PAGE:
Archive for STEROIDS!
5:41pm: Christian Red, Mark Feinsand, and Michael O’Keeffe report that Cano’s name is not listed in any of the Biogenesis documents obtained by MLB. Cruz’s name appears briefly and she purchased something other than PEDs.
4:04pm: Via T.J. Quinn & Mike Fish: MLB is investigating Robinson Cano for potential ties to Biogenesis, the South Florida clinic that allegedly supplied performance-enhancing drugs to various athletes. Sonia Cruz, a spokeswoman at Cano’s foundation, is listed on the clinic’s client list for a weight-loss program. Cruz denied Robbie had any connection to Biogenesis, which Cano just reiterated to reporters in Tampa.
Long story short: MLB is investigating Cano because Cruz, Melky Cabrera (his best friend), and Alex Rodriguez (his teammate) all showed up in the various Biogenesis documents. It’s is a pretty loose connection obviously, but a connection worth investigating apparently. My only concern right now is Cano’s image more than anything. It doesn’t take much for fans to label someone a PED cheat — a label that sticks forever — and I really hope that label doesn’t applied to Robbie after this flimsy little connection. That would be a damn shame (unless he actually did them, of course).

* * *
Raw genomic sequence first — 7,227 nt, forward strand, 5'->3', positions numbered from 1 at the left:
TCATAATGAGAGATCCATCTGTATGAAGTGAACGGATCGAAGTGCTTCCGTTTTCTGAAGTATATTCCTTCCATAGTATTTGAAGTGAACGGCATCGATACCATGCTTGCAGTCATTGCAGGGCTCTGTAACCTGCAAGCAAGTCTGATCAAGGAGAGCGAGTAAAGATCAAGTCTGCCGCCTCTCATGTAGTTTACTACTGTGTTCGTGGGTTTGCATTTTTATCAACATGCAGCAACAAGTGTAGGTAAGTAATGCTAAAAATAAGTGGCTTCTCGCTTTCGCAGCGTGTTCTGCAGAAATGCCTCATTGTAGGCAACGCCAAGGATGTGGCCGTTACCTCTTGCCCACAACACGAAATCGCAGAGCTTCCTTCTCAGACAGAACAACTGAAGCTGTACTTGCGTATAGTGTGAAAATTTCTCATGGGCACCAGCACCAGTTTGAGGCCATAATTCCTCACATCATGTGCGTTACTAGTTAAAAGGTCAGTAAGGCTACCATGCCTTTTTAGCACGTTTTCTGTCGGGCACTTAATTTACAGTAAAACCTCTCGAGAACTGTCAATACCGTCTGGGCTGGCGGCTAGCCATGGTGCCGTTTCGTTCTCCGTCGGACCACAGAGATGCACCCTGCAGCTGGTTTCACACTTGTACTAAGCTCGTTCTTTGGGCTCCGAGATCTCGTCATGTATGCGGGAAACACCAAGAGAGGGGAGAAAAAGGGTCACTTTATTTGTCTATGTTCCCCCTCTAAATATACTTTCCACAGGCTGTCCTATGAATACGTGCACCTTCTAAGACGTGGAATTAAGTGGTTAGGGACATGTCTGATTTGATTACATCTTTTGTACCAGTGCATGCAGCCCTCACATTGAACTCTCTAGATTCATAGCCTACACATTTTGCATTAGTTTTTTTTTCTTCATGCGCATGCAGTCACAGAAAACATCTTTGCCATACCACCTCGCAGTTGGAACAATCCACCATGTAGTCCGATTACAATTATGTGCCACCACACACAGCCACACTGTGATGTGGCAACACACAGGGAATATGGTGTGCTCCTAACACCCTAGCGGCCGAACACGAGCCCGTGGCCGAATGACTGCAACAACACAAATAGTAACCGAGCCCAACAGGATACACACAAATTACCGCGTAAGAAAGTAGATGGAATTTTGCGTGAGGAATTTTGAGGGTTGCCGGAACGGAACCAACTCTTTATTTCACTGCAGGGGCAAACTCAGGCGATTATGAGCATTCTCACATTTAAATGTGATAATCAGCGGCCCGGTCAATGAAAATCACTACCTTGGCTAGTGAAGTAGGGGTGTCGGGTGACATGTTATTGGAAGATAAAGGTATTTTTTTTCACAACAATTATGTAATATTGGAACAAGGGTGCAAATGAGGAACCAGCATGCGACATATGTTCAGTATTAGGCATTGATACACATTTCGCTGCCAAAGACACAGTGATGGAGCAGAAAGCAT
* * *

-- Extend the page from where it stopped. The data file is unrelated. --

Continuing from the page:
5:31pm: Via Michael Schmidt: MLB may have evidence that a representative of Alex Rodriguez purchased documents from the Anthony Bosch-led clinic Biogenesis for the purpose of having them destroyed. Unsurprisingly, A-Rod’s camp has flatly denied the allegations. MLB has purchased documents from a former employee of the clinic to help further their investigation into players who may have received performance-enhancing drugs from Bosch and Biogenesis, and the league recently filed a lawsuit against numerous parties involved (no players) as well.
This isn’t much of a surprise, but Brian Cashman confirmed this afternoon that Clay Rapada (shoulder bursitis) will indeed start the year on the DL. The left-hander threw 15 fastballs from a mound this morning, but is still a ways off from returning to game action.
Meanwhile, Joe Girardi indicated Phil Hughes (bulging disk) is likely to start the season on the DL as well. That is not yet set in stone, however. Hughes threw 57 pitches in a minor league game today, but it’s unclear if he’ll be stretched out enough to join the rotation when the season begins. Like I said, not much of a surprise.
Via Jeff Passan: MLB is primarily targeting Alex Rodriguez (and Ryan Braun) for potential discipline as part of their investigation into Anthony Bosch and his Biogenesis clinic in South Florida. “There’s no question in my mind they want those two guys,” said one of Passan’s sources.